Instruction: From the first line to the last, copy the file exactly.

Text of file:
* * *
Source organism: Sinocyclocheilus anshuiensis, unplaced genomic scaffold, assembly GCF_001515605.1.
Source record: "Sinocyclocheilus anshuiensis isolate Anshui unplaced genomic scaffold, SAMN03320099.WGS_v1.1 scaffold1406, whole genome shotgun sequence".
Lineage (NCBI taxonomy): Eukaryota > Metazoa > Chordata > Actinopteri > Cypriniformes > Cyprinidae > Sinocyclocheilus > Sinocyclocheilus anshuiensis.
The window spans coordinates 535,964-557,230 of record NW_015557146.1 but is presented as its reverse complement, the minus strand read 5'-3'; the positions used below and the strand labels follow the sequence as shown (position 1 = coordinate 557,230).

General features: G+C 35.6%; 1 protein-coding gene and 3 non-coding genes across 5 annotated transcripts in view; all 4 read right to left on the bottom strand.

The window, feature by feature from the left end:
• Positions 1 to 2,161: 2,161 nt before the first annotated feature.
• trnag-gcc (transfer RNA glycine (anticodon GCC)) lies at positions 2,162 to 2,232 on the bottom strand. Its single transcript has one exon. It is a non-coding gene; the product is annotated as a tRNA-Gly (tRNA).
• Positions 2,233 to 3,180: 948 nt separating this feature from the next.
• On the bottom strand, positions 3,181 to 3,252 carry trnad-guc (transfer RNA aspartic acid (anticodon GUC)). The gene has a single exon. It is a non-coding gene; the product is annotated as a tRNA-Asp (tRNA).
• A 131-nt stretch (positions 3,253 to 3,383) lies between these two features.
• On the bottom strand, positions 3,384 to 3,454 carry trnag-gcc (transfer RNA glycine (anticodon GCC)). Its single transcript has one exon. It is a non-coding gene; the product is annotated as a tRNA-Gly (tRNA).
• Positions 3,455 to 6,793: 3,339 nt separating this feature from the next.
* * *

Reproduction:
Source organism: Sinocyclocheilus anshuiensis, unplaced genomic scaffold, assembly GCF_001515605.1.
Source record: "Sinocyclocheilus anshuiensis isolate Anshui unplaced genomic scaffold, SAMN03320099.WGS_v1.1 scaffold1406, whole genome shotgun sequence".
Lineage (NCBI taxonomy): Eukaryota > Metazoa > Chordata > Actinopteri > Cypriniformes > Cyprinidae > Sinocyclocheilus > Sinocyclocheilus anshuiensis.
The window spans coordinates 535,964-557,230 of record NW_015557146.1 but is presented as its reverse complement, the minus strand read 5'-3'; the positions used below and the strand labels follow the sequence as shown (position 1 = coordinate 557,230).

General features: G+C 35.6%; 1 protein-coding gene and 3 non-coding genes across 5 annotated transcripts in view; all 4 read right to left on the bottom strand.

The window, feature by feature from the left end:
• Positions 1 to 2,161: 2,161 nt before the first annotated feature.
• trnag-gcc (transfer RNA glycine (anticodon GCC)) lies at positions 2,162 to 2,232 on the bottom strand. Its single transcript has one exon. It is a non-coding gene; the product is annotated as a tRNA-Gly (tRNA).
• Positions 2,233 to 3,180: 948 nt separating this feature from the next.
• On the bottom strand, positions 3,181 to 3,252 carry trnad-guc (transfer RNA aspartic acid (anticodon GUC)). The gene has a single exon. It is a non-coding gene; the product is annotated as a tRNA-Asp (tRNA).
• A 131-nt stretch (positions 3,253 to 3,383) lies between these two features.
• On the bottom strand, positions 3,384 to 3,454 carry trnag-gcc (transfer RNA glycine (anticodon GCC)). Its single transcript has one exon. It is a non-coding gene; the product is annotated as a tRNA-Gly (tRNA).
• Positions 3,455 to 6,793: 3,339 nt separating this feature from the next.